Penal Systems: A Comparative Approach

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Michael Cavadino & James Dignan

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    List of Associate Authors

    Australia – Andrew McLean Williams (formerly Griffith University, Queensland)

    Finland – Raimo Lahti (University of Helsinki) (assisted by Perttu Puro)

    France – Robert Cario (Université de Pau et des Pays de l'Adour)

    Germany – Frieder Dünkel (Ernst-Moritz-Arndt-Universität, Greifswald)

    Italy – Vania Patané (Universität degli Studi di Catania)

    Japan – Tadashi Moriyama (University of Takushoku)

    Netherlands – Wim Valkenburg (Universität van Tilburg)

    New Zealand – John Pratt (Victoria University of Wellington)

    South Africa – Dirk van Zyl Smit (University of Nottingham and University of Cape Town)

    Sweden – Hanns von Hofer (Stockholms Universitet)

    USA – Don Anspach (University of Southern Maine)

    Foreword

    by DavidDownes

    The comparative study of crime and punishment, which languished for much of the past century, underwent a marked revival over the past two decades. The case for comparative method is overwhelmingly strong. Robust, commonsensical beliefs, such as that capital punishment ‘obviously’ deters people from murder, can only be tested and, in this case, found to be hugely misconceived, by painstaking contrasts over time and between different societies. But the pitfalls facing comparative study are immense, and help to account for its relative rarity. Gathering data about different societies, with their varying languages, cultures, and institutional structures, is far more complex than focusing on one society alone, difficult as that may be. It is all too easy for comparative projects to run into the sand, gathering mountains of data with no clear basis for their analysis, or falling prey to ‘criminological tourism’, a resort to superficial indicators of what is going on in crime and punishment terms in a range of societies. And some ‘comparative’ studies do not really compare but merely collect together singular and largely unrelated studies of crime and punishment in different societies. These may be valuable in their own right, but they do not add up to more than the sum of their parts. This is precisely what the present authors have achieved. In surmounting these pitfalls, they demonstrate how the promise of comparative penology can be fulfilled.

    Mick Cavadino and James Dignan deal successfully with these pitfalls by several key methods. They have evolved from the work of their predecessors, not least Rusche and Kirchheimer (1939), a broad theory of the likely links between criminal justice policies and penal systems, on the one hand, and the nature of a society's political economy, on the other. They weigh this perspective against a selected range of societies, at least one from each continent, avoiding ethno-centrism by working with colleagues who are leading experts in the field in the societies concerned. They thus maintain a common authorial voice, allow for diverse opinions about the interpretation of key developments, but do not ‘lose the plot’. They also gain greatly from the inter-disciplinary character of their work. Their typology of political economy is highly informed by recent work in comparative social policy. Overall, the book is knitted together, despite the wealth of meticulous detail, by a style which conveys complex ideas and analysis with fluency and apparent ease.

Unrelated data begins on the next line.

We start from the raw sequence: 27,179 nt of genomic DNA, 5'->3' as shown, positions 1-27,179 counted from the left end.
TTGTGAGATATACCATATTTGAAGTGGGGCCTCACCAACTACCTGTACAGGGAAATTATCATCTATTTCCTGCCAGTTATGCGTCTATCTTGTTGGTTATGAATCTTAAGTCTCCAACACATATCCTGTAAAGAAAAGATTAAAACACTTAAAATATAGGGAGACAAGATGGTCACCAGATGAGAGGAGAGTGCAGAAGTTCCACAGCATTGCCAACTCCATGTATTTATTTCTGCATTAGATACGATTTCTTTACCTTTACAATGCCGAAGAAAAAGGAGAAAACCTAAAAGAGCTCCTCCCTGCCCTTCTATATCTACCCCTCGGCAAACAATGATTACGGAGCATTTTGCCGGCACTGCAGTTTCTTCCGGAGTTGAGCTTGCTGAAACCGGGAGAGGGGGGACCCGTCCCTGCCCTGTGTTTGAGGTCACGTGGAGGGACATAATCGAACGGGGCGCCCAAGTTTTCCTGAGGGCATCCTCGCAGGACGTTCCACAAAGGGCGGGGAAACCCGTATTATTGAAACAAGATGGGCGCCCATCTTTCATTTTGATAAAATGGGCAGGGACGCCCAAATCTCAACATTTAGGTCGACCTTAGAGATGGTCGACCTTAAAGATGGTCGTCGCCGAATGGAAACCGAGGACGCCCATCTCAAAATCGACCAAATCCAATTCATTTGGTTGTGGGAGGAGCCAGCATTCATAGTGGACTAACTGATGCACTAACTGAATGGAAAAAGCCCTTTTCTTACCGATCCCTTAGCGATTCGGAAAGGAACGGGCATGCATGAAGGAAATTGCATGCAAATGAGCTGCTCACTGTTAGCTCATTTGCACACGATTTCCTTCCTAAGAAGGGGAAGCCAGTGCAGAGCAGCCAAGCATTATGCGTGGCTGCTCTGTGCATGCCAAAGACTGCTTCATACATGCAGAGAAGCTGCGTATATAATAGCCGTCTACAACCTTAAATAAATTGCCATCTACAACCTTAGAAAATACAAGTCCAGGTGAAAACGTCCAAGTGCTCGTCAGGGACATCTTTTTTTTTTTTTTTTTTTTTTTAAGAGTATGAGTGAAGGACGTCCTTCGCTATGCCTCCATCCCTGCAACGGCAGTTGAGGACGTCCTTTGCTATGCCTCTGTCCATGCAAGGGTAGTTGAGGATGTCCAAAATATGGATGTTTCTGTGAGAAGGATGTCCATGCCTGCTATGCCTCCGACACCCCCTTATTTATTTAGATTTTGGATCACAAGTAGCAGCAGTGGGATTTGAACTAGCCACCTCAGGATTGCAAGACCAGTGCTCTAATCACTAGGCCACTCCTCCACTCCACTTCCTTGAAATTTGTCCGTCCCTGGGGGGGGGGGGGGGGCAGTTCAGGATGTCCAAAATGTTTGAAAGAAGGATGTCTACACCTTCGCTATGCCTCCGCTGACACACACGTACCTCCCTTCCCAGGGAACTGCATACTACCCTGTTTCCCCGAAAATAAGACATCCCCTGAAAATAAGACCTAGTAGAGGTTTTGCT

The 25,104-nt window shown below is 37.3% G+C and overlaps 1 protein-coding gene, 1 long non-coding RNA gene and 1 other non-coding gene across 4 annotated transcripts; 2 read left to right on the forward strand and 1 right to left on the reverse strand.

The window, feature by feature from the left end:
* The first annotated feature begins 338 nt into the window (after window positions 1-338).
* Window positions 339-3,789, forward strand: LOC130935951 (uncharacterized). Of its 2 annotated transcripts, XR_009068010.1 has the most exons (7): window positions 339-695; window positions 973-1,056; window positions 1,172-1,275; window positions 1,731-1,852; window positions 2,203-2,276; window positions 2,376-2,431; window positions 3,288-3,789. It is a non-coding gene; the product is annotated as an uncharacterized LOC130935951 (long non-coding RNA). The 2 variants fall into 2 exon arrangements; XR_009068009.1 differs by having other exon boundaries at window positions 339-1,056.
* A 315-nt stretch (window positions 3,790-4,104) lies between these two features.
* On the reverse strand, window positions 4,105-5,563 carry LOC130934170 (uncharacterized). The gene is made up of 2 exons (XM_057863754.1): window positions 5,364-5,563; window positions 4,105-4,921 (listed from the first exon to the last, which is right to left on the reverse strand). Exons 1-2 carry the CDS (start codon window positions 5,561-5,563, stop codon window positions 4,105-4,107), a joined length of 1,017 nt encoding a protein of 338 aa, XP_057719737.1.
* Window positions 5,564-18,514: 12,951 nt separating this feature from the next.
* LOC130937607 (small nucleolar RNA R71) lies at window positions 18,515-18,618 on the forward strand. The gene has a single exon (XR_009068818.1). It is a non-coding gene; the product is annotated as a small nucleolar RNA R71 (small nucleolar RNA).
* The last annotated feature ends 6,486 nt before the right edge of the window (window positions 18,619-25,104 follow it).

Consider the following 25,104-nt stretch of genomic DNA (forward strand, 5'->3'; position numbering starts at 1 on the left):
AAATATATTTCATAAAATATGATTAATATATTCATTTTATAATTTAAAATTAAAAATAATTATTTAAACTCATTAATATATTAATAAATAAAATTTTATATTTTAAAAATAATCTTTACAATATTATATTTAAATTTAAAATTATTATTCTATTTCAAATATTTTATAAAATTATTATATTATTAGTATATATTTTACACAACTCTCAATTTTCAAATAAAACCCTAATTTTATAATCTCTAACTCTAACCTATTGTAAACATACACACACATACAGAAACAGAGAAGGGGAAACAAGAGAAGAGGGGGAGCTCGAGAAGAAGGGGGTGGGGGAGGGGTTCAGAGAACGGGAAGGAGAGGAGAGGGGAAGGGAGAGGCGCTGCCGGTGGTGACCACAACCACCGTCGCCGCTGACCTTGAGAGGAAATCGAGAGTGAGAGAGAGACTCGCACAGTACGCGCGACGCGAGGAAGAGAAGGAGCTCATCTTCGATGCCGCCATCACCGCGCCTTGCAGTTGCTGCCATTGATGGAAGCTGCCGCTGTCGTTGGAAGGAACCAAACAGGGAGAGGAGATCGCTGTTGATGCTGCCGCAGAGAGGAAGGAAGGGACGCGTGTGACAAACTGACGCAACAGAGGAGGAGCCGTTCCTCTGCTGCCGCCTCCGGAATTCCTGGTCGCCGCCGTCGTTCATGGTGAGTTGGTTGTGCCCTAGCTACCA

All in all, this is a major, and should prove a seminal book, providing a template for the analysis of penal policy and political economy, which in future could be fruitfully extended both to other societies and to changes in those studied here. It could hardly be more timely, as penal policy in the USA at least is now a factor in international relations. The 2000 presidential election pivoted on the results in Florida, which were crucially influenced for Bush and against Gore by the huge numbers of pro-Democrat black and hispanic constituents denied the chance to vote by penal and felon disenfranchisement.

    For the first time since the transportation of prisoners came to an end, penal policy is no longer a purely domestic affair, but a field that has ramifications for world politics. It is also now so big a factor that domestically it has become a force for changing the political economy rather than simply being a peripheral outcome. The relation has become a two-way, interactive process, as the authors stress, with the prison budget severely denting those for health and education in states such as California.

    It would be all too easy, given this scale of penal increase in the world's most powerful nation, to end on an apocalyptic note. And it is indeed a key question as to whether the USA is a harbinger or an outlier in terms of penal futures for societies which have traditionally embraced far more sparing penal policies, practices and regimes. Cavadino and Dignan resist that lure. They are rightly measured and judicious in their predictions, all too aware of the dangers of mass imprisonment but also of the scope for resistance and reform. Some societies, Sweden, Finland and Japan, for example, despite recent increases in their prison population, and despite their chapter on Japan being an eye-opener for those who thought its low crime and imprisonment rate stemmed from ‘reintegrative shaming’, present a very different set of possibilities. It is for its attention to the peculiar character of each country's penal culture, which is replete with fascinating variations, as well as for its analysis of over-arching trends, that this book should command a close reading and a wide readership.

    DavidDownes Mannheim Centre for Criminology and Criminal Justice London School of Economics January 2005

    Preface

    The Nature of This Book